Four predictions of my own:

  1. The last year or so has merely been about positioning and trying to establish which online video offers work, and which don’t. Note CBS is moving beyond merely offering full-length TV shows online and gradually ramping up 2.0 functionality: conversational content. 2008 will see the space grow up considerably. 
  2. Whether it’s aggregators or TV networks’ own sites, online video offers are principally restricted to ‘walled gardens’ of content, usually from the operating network or a select few content partners. This is wholly alien to the TV viewing experience: consumers don’t watch shows from a single network or producer. The walled garden approach smacks of protectionism and, over the fuller term, it won’t last for all but the smallest handful of players. The creation of Hulu.com is the first acknowledgement by two major players that hybrid partnerships such as thes, which broaden out the available content offer, are the way to go. YouTube is further evidence of a successful broad-brush aggregation model – albeit with some copyright complications.
  3. The market is already overcrowded: come further shocks to the world’s stock markets (an inevitability), watch the venture capital evaporate. Incumbent players looking to second or third round financing, against a backdrop of unproven business models (let alone profit) will shutter or consolidate. Viacom had better be hoping that it can pick up the assets of Joost for a song.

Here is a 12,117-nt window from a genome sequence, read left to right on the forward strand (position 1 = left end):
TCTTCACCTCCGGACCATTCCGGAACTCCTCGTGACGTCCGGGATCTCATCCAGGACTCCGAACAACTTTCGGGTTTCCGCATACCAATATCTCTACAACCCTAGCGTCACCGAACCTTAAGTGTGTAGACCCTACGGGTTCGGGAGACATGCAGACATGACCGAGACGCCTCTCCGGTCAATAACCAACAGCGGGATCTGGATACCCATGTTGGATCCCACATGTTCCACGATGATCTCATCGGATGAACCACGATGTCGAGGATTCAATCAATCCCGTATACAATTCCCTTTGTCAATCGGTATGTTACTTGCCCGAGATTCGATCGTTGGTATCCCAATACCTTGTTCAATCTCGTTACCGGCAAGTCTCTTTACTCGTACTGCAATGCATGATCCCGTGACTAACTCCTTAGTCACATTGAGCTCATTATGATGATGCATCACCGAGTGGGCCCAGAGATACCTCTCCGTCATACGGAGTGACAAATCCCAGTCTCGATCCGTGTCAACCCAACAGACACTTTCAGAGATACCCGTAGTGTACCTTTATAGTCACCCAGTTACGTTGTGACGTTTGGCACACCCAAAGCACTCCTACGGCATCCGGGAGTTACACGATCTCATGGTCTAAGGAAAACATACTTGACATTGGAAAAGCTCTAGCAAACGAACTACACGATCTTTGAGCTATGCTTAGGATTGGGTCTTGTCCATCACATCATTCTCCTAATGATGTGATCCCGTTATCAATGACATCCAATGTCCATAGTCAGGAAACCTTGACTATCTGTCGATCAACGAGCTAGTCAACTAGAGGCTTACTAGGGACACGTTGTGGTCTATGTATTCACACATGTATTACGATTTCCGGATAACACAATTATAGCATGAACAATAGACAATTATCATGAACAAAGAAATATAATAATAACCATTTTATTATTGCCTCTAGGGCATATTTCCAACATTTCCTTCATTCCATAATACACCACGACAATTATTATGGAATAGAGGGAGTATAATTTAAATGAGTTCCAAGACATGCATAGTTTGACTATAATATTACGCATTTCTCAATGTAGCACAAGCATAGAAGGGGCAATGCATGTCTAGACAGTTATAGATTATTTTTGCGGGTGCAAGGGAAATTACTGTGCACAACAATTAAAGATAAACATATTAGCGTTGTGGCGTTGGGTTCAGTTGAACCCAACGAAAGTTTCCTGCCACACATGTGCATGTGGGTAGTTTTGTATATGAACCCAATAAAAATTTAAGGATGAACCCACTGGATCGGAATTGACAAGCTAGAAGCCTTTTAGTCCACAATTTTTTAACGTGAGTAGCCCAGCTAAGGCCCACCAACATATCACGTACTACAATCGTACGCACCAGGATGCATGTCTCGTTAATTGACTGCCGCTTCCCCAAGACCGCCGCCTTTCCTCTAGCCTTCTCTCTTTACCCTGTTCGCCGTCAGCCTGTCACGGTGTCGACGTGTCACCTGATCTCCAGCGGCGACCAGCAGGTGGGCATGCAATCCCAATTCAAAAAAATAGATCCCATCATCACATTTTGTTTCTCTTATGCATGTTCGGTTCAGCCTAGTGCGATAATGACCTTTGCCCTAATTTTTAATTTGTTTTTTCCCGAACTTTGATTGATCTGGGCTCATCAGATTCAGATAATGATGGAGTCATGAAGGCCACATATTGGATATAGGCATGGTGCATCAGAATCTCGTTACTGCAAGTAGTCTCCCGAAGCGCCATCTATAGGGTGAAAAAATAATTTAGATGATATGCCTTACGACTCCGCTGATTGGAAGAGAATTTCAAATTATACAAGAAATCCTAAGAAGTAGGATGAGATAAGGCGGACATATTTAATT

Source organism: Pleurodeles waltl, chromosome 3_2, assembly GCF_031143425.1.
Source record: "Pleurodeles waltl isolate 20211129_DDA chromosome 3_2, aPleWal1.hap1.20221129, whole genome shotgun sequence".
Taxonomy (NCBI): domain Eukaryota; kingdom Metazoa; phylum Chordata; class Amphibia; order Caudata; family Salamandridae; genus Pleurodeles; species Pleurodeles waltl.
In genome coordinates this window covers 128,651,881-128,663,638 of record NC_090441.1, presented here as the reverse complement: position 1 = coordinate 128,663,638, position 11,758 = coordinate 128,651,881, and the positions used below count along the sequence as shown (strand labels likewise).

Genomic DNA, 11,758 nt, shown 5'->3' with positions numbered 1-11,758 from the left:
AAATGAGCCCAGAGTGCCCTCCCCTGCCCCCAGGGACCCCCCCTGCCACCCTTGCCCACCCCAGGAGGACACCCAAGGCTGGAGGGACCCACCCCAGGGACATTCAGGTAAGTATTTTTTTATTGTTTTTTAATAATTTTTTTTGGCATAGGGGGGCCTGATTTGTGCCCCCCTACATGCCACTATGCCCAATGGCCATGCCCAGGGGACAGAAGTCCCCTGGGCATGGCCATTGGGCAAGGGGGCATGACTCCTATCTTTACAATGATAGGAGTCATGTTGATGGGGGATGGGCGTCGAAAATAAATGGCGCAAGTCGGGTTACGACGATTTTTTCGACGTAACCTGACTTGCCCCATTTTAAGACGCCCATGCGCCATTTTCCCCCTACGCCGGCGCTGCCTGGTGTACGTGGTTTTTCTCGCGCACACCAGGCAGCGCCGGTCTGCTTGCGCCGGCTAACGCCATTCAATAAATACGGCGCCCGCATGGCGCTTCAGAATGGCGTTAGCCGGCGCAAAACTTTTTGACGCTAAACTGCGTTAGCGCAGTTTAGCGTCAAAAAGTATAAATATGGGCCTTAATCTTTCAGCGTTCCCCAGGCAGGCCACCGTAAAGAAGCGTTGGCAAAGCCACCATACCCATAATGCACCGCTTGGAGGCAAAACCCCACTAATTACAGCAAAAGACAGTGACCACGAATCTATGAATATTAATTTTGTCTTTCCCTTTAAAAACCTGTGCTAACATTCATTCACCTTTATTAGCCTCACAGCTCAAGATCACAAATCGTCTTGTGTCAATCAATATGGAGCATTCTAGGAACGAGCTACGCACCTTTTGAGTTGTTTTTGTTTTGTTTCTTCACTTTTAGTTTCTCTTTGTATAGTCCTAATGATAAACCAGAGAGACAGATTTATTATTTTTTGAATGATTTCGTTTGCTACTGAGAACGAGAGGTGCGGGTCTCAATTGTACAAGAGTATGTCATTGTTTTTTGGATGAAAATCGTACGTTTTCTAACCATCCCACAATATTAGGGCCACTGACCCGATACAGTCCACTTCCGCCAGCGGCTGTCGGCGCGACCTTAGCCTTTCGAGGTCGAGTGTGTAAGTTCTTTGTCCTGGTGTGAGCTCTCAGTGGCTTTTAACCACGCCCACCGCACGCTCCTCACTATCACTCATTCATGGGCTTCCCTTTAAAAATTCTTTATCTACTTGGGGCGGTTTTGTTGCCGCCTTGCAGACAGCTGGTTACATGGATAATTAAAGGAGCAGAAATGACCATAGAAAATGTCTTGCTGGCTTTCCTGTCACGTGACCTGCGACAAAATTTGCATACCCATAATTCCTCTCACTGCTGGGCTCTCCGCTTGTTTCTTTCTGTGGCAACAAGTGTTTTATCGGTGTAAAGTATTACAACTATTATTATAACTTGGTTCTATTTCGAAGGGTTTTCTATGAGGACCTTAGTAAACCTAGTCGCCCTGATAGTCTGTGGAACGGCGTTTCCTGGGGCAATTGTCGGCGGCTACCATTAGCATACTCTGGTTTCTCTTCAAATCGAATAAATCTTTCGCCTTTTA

4. Apple TV and Microsoft Media Center are the first two examples of mainstream PC/TV convergence: but neither has yet created a compelling enough content offer nor low enough price points to give the products a reasonable run at setting the market alight, beyond early adopters. Next gen games consoles from Sony and Microsoft will up the ante by gradually bolstering their IP-delivered VOD offers, but even these may struggle to break through beyond gaming loyalists. Either some boffin will come up with the cheapest and most elegant plug-and-play convergence-enabler – witness what Freeview set-tops did for the U.K. market – or new product categories, such as networked DVD player / recorders or DVRs will hit that magic tipping point of attractive pricing and mainline retail distribution.




Disney bags kids social network

2 08 2007

club_penguin.pngThe Walt Disney Company has paid US $350 million, potentially rising by the same amount again based on performance over the next two years, for pre-teens social network Club Penguin.

Launched in late 2005, the service provides an ad-free, snow-covered virtual world for six to 14-year-olds to interact with eachother. Following the takeover, Club Penguin will be re-named Disney Club Penguin and be used to cross-promote other Disney properties.